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Can You Really Become Addicted to Antidepressants?

antidepressants man holding pill jar

The question of whether or not a person can become addicted to antidepressants does not have a simple yes or no answer. While antidepressants are not addictive like certain medications, such as benzodiazepines or opioids, and certainly not as addictive as illegal street drugs, such as methamphetamine or heroin, they can lead to dependence. When dependence develops, withdrawal symptoms occur when the person stops taking the drug; alternately, the person may be afraid to stop taking the drug for fear they will be unable to function.

What are Antidepressants?

Antidepressants are prescribed by medical professionals to treat depression ranging from moderate to severe. WebMD explains that they work within the brain by balancing chemicals such as noradrenaline and serotonin, that affect emotion and mood. When people are depressed, their brain does not produce enough of these chemicals. Unlike many other kinds of medications, antidepressants do not work immediately. They can take up to several weeks to begin to cause noticeable effects.

Different Forms of Antidepressants

According to the Mayo Clinic, the most commonly prescribed types of antidepressants are called SSRIs (selective serotonin reuptake inhibitors) and include citalopram (Celexa), fluoxetine (Prozac), escitalopram (Lexapro), paroxetine (Paxil, Pexeva), and sertraline (Zoloft).

Other forms of antidepressants include:

  • SNRIs (Serotonin and norepinephrine reuptake inhibitors) – duloxetine (Cymbalta), venlafaxine (Effexor XR), levomilnacipran (Fetzima), and desvenlafaxine (Pristiq)
  • TCAs (Tricyclic antidepressants) – amitriptyline, doxepin, and desipramine (Norpramin), nortriptyline (Pamelor), and imipramine (Tofranil)
  • NASSAs (Noradrenaline and specific serotonergic antidepressants) – bupropion (Wellbutrin SR, Wellbutrin XL, others), trazodone, mirtazapine (Remeron), vilazodone (Viibryd), and vortioxetine (Trintellix)
  • MAOIs (Monoamine oxidase inhibitors) – isocarboxazid (Marplan), phenelzine (Nardil), tranylcypromine (Parnate), and selegiline (Emsam)

Antidepressant Abuse

Unlike many commonly abused drugs, antidepressants do not cause the user to get a feeling of euphoria or crave another dose. This is one reason many people believe these drugs are not addictive. However, since the effects of the medication are not felt for several weeks, many patients think it is not working and take more than the prescribed dose. When they do this, they increase the chances of developing a tolerance to the antidepressant right away, which can lead to the need for increasingly higher doses (and thus increase the chance for negative side effects). Others abuse the drug by taking it with alcohol to increase its effect. Doing this is very dangerous and can make depression worse or cause an overdose.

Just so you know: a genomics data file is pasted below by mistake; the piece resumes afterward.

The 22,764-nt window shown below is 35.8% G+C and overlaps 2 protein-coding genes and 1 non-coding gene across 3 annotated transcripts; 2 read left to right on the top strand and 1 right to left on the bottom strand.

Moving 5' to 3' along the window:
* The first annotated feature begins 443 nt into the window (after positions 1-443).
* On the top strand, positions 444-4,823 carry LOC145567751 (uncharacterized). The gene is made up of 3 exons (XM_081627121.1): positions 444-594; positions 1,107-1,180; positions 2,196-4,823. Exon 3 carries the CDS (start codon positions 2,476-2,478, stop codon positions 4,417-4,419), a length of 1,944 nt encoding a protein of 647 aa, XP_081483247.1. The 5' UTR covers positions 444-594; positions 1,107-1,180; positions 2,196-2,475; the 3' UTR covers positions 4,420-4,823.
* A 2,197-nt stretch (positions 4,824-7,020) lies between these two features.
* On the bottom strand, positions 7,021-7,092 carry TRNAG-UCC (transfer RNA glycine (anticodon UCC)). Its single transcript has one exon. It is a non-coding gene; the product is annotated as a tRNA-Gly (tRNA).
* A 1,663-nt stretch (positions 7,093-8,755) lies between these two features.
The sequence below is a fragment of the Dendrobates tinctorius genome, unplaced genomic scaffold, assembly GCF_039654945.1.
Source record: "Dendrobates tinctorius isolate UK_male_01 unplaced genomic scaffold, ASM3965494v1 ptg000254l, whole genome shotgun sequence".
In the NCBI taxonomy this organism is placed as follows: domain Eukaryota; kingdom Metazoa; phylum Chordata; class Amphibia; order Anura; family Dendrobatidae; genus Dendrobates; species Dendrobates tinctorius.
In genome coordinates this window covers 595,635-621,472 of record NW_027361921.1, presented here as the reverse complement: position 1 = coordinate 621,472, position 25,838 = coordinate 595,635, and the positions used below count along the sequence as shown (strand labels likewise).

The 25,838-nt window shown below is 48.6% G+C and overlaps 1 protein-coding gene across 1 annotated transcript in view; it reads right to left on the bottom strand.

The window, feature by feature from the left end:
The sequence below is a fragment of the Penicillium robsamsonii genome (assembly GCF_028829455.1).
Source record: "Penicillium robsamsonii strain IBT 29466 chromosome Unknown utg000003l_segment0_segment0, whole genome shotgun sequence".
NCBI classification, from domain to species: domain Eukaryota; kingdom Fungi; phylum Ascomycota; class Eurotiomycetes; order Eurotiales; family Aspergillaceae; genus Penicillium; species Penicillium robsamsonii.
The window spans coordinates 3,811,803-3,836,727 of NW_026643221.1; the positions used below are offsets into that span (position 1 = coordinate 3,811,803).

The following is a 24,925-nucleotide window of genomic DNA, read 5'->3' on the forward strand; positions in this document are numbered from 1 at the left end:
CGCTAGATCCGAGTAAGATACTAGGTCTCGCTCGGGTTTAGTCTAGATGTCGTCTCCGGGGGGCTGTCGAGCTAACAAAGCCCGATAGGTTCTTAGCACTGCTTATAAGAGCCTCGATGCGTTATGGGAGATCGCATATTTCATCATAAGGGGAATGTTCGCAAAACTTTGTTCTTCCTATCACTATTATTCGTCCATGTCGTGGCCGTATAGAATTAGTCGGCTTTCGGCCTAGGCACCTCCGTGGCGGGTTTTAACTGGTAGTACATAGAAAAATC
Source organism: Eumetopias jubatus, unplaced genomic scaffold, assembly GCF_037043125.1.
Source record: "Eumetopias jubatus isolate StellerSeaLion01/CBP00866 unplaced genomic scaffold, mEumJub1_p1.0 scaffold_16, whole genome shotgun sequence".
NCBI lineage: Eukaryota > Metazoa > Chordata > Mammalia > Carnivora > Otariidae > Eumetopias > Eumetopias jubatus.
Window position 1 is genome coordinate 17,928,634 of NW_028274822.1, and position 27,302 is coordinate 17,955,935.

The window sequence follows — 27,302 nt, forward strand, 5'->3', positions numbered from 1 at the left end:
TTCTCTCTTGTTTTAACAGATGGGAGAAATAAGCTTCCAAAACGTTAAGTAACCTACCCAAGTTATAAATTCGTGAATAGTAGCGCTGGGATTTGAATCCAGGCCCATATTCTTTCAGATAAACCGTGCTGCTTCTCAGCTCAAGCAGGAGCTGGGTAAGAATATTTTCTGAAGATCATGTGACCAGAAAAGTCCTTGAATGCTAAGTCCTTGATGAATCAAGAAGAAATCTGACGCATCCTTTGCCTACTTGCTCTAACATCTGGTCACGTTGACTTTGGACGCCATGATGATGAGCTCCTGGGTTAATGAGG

Antidepressant Overdose

It is possible to overdose on antidepressants by taking too many pills. It is more common to overdose when a person mixes antidepressants with alcohol or another drug, either prescribed or illicit. The most common and also more severe form of antidepressant overdose is linked to tricyclic antidepressants. An article in Medical News Today reports that TCAs are listed in the top twenty-five medications linked to the greatest number of overdose deaths. SSRIs, SNRIs, and other forms of antidepressants are also included in the list. Antidepressants are the third most common cause of poisonings of adults in the United States.

Signs and Symptoms of an Antidepressant Overdose

Antidepressant overdose symptoms range from mild to severe. If the symptoms are severe and go untreated, the overdose may be fatal. The severity of the symptoms depends on the type of antidepressants taken, the amount that was taken, and whether or not they were taken with alcohol or another drug.

Nausea, headache, vomiting, and drowsiness are mild symptoms of an overdose. Other symptoms include:

  • Blurred vision
  • Dilated pupils
  • Fever
  • High blood pressure
  • Confusion
  • Shakiness or tremors in the limbs

Severe symptoms include a rapid heartbeat, seizures, shaking, and hallucinations. Additional severe symptoms are:

  • Difficulty breathing
  • Low blood pressure
  • Coma
  • Cardiac arrest
  • Death

In some cases, if a person takes too many antidepressants or mixes them with drugs or alcohol, serotonin syndrome may occur. This happens when too much serotonin is produced, and it accumulates in the body. If left untreated, serotonin syndrome can be fatal.

You Are Not Alone

Many people with a substance use disorder feel like they are alone. If you or a loved one is struggling with an addiction to drugs or alcohol, you are not alone. Help is available. At Canyon Vista Recovery Center, located in Mesa, Arizona, our skilled staff use a combination of clinical, medical, psychiatric, and holistic care to treat your disease. We teach you the skills you need to live a clean and healthy life.

Are you looking for AZ addiction treatment for women? Learn more about programs offered at Canyon Vista Recovery Center. Contact us at (888) 979-1840

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